You might also argue that I am only looking at trophy fish, big fish of a variety of species, and that is not a comparison between total fish caught in different states. That is true, but I believe the quality of fishing, opportunity to catch quality-size, large fish, is important. Anglers come in a variety of shapes, sizes, motivations and desires, and I am fully aware that catching big fish is not the ONLY motivation for folks to go fishing. However, I have looked at several studies of angler motivations, and the opportunity or at least knowledge that big fish are out there to be caught is important to almost all anglers. A film director, Robert Altman said, “I love fishing. You put that line in the water and you don’t know what ‘s on the other end. Your imagination is under there.” Big fish fuel imaginations!
What confuses me is that I regularly talk to anglers from other states who are coming to Nebraska to fish, and with some of them I listen to the same complaints about their home state that I hear from some Nebraska resident anglers–“Wish my home state would do things like you guys do”????? I have heard that from anglers from several of our neighboring states.
I also know anglers from several states that make regular trips to Nebraska just to fish! Just last week I talked to a southern gentleman from Tennessee who is coming to Nebraska this fall to hunt and fish, and he and his brother-in-law cannot wait to get here!
I have come to the conclusion that regardless of which state you live in, all the smart, pointy-headed fisheries biologists work in other states!
Trying to be diplomatic, each state is different! Populations differ, resources differ, histories differ, politics differ. I cannot explain why things are done differently in _____________________ (fill in the blank with your favorite non-Nebraska state), because pretty much all I know is Nebraska. And, by the way, “There is No Place Like Nebraska”!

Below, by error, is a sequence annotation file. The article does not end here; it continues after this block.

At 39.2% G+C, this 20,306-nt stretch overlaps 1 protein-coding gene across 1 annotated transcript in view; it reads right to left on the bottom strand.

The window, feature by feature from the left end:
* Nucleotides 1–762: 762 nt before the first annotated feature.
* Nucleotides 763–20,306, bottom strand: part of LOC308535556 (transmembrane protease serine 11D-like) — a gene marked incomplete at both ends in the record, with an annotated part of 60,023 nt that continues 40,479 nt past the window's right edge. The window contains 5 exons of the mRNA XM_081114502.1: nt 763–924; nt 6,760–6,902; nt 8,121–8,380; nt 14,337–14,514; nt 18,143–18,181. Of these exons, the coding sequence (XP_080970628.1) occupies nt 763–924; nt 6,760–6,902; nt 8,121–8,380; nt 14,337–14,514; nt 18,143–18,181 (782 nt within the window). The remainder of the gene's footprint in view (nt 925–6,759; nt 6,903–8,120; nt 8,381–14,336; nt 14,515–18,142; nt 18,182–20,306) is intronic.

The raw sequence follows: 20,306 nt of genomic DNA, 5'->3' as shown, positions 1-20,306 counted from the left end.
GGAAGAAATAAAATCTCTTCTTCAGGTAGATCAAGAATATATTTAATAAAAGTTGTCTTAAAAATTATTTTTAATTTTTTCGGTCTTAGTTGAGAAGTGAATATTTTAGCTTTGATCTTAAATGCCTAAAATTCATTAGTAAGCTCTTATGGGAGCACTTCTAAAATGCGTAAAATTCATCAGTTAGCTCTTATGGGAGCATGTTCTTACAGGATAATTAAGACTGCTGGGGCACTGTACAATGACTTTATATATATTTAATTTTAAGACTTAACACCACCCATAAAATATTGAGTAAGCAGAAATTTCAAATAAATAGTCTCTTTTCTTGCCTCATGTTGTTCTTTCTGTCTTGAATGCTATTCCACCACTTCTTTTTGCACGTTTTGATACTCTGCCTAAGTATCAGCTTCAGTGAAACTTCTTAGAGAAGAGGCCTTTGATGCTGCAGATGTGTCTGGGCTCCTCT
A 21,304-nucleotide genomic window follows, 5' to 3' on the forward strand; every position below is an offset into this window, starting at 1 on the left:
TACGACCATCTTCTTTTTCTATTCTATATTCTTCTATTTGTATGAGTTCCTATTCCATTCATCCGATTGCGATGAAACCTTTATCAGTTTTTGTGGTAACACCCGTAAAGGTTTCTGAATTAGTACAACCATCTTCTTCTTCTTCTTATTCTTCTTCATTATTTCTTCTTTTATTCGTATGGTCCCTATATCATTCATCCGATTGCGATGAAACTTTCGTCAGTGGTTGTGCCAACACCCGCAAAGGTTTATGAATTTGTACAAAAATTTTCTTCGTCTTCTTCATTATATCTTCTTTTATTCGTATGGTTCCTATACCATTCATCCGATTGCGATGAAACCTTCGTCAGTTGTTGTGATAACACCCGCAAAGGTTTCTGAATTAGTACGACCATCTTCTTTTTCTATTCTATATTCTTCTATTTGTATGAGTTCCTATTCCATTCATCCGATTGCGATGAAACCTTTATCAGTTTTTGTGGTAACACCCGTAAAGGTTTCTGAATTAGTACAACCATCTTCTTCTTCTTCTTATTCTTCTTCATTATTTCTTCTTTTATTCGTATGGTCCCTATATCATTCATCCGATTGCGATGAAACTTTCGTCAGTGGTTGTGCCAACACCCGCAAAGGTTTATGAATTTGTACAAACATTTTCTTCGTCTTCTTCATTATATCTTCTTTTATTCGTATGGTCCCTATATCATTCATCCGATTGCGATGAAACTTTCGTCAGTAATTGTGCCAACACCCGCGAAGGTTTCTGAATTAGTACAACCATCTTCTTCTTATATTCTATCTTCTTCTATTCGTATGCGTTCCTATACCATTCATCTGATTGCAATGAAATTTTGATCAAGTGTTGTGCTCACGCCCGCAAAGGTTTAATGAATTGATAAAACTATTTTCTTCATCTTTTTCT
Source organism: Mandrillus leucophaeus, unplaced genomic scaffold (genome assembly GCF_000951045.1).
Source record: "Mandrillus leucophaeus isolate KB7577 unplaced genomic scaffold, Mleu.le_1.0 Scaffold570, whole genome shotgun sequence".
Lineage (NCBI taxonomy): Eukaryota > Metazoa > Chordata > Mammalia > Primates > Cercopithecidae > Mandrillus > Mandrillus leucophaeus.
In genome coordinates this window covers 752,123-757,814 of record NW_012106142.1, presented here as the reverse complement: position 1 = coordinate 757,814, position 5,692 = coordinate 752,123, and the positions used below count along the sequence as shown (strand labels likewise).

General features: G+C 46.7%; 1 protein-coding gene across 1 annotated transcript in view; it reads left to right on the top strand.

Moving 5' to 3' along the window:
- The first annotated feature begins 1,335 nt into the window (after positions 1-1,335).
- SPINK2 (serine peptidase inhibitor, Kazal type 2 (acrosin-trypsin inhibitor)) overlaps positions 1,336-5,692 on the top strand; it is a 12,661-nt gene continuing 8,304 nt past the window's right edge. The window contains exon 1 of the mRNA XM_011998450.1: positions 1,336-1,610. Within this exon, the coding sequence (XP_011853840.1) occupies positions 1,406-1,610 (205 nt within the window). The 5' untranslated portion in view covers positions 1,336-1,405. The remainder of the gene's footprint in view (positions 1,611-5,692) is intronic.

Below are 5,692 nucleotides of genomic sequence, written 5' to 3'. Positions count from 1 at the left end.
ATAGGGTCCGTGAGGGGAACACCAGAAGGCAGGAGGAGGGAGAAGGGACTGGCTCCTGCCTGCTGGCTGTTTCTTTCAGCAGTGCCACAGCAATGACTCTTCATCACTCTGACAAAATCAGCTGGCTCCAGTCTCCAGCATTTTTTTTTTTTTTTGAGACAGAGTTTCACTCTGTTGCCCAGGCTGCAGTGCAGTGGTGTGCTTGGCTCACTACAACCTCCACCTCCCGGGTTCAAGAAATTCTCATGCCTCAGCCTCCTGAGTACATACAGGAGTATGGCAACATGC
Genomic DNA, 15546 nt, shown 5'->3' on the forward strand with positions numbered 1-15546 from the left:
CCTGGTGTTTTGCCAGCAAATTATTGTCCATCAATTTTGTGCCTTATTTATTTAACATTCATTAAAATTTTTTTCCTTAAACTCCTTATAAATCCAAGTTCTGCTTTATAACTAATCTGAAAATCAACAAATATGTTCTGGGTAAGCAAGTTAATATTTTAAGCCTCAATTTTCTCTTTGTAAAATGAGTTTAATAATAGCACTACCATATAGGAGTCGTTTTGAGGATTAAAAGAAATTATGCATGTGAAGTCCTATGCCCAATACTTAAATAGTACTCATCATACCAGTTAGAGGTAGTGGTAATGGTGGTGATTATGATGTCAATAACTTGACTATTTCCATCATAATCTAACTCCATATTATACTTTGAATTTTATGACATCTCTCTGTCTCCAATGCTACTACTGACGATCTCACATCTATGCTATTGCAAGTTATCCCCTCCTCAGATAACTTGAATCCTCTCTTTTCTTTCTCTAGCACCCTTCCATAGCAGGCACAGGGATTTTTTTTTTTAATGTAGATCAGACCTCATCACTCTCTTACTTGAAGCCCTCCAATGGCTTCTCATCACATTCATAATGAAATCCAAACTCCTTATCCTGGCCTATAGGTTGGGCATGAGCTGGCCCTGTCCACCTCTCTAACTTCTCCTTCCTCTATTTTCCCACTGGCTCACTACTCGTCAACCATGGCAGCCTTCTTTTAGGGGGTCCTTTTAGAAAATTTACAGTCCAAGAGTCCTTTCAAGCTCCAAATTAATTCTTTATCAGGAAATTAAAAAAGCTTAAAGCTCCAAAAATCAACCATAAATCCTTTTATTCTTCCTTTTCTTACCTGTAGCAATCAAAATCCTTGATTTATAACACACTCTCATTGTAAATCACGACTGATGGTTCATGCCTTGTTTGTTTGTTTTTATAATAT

Yes, here we may be more conservative in many ways compared to some of our neighbors. I believe that results from one thing I mentioned already–we do not necessarily have as much water, as much fishing opportunity as some of our neighboring states. Therefore, we believe it is important to make the most of every fishery we do have, and we are more conservative in protecting those fisheries. We try to satisfy the greatest number of anglers by providing a diversity of fishing opportunities.
Somewhere in Nebraska you can find some great fishing for one of your favorite fish, besides blue marlin that is, we still have no blue marlin habitat. That does NOT mean that we will have everything for every angler in every body of water–when that is the management philosophy you end up with a little bit of everything and a whole lot of nothing. We have to tailor our fisheries management strategies according to what the various habitats can produce.
We also do not have enough resources to be in the business of supplying all the fish folks want to fill their freezers. If the oceans can be over-fished, there is not a body of water in Nebraska that cannot be over-fished. Harvesting some of our catch is important, but maintaining quality fishing is equally important, and probably more so.
We are in the adventure supply business, and we are trying to make sure folks can make memories on Nebraska waters–I know I have memories, a lot of memories. I will continue to share those with you and we will continue to do our best to be responsible stewards of the state’s fisheries resources!